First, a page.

Peter Dawson, former Ryder Cup player and author of Now for the Back Nine aimed at senior players, offers his top ten tips for senior golfers
Top 10 Senior Golf Tips
The mechanics and movement of the modern swing, which is much more physically demanding than in days gone by, are difficult, if not impossible, with a stiff back, dicky knees and old war wounds. Yet few golf books show any understanding of how to adapt modern teaching to us old ‘uns.
My Ryder Cup singles opponent, Don January – a great player with a wonderful swing – explained to me over a post-match cup of tea that as he got older and his physique and body changed, it required him to adjust his swing every two or three years because of…
1) Reduced strength and limited flexibility – as our strength and ease of movement diminish, we must adapt to get the distance we need, especially off the tee.
2) Bad habits – these creep in as we seek to compensate.
So, it comes down to making the most of what we have, what we know and how we use our experience. Here are ten ideas for senior golfers to try from my new book, Now for the Back Nine…
1. ‘Less is more’
By this, I mean less back and more through in the swing. The diminishing ability to turn back need not affect the power of your swing. As with throwing the ball, the power lies in the follow-through. Poor follow-throughs are often the consequence of what has gone before. There can be a misguided belief that a bigger shoulder turn on the way back means more distance. It doesn’t – it usually means more chance of something going wrong.
You can influence and improve your follow-through with slight changes to your stance and ball position. Try opening your front foot by up to 30% to achieve a wider, fuller follow-through, and consider walking after the ball after impact.
2. Extending the circle of power
Loss of full movement causes a loss of turn and power. To overcome this, find a better way to transfer your weight. I like to refer to this as creating an extended circle of power. You can achieve this by shifting virtually all your weight onto your back foot on your backswing and then reversing that shift down and through the ball on your follow-through.
Just as with throwing a ball, the weight moves from back to front foot as your hips and chest rotate through the ball until they are well ahead of their address position.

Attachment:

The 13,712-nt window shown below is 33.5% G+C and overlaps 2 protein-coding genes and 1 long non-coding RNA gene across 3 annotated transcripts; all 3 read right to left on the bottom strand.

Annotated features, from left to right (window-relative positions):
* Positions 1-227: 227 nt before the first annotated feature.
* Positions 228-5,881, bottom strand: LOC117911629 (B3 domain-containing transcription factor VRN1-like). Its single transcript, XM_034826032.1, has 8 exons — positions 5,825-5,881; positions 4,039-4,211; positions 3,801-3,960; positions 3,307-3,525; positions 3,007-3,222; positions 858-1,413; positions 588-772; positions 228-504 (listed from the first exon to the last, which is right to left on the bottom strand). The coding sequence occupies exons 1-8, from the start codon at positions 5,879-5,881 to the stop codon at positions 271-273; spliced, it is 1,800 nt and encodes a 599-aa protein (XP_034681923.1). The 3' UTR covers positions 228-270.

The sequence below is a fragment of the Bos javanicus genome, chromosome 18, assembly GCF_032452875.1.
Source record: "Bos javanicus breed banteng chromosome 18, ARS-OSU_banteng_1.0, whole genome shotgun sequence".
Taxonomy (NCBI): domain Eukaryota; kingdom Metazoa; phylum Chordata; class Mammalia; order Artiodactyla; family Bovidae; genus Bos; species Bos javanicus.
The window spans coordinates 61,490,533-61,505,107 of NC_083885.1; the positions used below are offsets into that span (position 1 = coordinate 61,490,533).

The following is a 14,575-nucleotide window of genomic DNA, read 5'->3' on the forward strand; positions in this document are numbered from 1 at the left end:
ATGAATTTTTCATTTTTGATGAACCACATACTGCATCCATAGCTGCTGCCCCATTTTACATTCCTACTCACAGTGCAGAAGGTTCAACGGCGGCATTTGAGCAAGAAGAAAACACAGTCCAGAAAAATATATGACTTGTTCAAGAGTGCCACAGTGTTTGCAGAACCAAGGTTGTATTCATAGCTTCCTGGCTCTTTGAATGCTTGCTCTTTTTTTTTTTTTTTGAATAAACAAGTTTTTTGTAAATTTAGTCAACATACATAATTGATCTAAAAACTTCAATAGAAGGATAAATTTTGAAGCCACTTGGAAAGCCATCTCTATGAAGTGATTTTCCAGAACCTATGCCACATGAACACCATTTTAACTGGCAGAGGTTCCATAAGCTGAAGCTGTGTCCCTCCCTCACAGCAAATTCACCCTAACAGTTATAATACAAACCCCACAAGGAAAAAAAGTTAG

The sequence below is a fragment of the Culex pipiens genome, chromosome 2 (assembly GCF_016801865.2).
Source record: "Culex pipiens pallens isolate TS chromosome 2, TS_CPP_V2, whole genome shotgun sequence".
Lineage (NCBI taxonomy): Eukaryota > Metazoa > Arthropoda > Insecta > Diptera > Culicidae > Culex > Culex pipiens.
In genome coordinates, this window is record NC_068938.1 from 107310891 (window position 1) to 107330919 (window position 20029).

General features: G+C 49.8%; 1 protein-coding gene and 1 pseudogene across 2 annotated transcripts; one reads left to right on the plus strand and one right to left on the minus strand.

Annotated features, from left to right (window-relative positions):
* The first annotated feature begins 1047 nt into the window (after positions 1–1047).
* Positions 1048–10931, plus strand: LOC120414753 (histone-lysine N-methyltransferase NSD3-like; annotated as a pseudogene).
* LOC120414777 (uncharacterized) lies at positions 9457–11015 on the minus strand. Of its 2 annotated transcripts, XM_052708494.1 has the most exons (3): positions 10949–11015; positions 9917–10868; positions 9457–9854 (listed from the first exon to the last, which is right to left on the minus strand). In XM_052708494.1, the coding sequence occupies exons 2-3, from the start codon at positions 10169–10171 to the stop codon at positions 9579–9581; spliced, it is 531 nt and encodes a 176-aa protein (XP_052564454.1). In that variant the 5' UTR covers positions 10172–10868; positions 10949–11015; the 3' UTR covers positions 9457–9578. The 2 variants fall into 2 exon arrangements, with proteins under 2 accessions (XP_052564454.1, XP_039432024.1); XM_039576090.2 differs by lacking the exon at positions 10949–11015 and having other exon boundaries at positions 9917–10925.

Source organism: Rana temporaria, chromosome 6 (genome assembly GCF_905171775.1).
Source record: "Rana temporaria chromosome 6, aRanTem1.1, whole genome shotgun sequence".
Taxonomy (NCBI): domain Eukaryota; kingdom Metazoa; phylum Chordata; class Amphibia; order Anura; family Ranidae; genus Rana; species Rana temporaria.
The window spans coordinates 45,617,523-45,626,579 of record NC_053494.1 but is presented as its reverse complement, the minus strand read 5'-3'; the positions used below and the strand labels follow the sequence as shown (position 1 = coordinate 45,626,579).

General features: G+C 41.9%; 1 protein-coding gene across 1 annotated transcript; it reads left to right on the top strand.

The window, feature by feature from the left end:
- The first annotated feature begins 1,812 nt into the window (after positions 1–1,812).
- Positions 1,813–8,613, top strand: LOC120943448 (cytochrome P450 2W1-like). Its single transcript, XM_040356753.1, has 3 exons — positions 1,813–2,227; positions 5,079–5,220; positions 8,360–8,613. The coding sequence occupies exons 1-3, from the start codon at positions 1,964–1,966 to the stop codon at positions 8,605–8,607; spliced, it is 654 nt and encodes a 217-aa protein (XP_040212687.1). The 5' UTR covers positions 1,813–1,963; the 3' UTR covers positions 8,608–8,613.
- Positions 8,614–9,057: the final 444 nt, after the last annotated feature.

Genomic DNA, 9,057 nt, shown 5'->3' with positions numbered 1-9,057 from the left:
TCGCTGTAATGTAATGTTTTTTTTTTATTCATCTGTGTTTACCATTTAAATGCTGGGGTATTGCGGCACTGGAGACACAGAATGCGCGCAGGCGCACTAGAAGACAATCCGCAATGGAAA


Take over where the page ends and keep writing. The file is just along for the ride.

3. Hybrids for the senior golfer
You only need look at the images of the 1970’s 3-iron next to the latest hybrid to see why, for so many of us, hybrids have replaced long irons. Not only are they much easier to hit, but they also have so many more uses, such as playing out of the semi-rough, chipping and even long bunker shots.
When swinging, imagine you’re sweeping the ball away as you would a fairway wood, with the ball position slightly further back in the stance creating a slightly downward swing and a shallow divot.
4. Favour the chip and run
Unless you have an obstacle to go over, such as rough or a bunker, always take the easy option and run the ball in. It is so much easier to control. Personally, I use my hybrid as I find the shape of the head makes it so much easier to achieve a consistent strike.
Remember that hybrids are a little longer than mid-irons, so be careful not to grip too high as the shorter the grip, the better the feel. As with all shots, be sure to take a good posture and stand tall, with most of your weight on your front foot and the ball positioned in the middle of your stance.
5. The greenside splash shot
The perfect bunker shot is a rhythmic explosion. It’s all about set-up and follow-through. Whatever your technique, if you set up correctly and attack the sand with your follow-through, the ball will come out. Most failures are caused by quitting on the shot.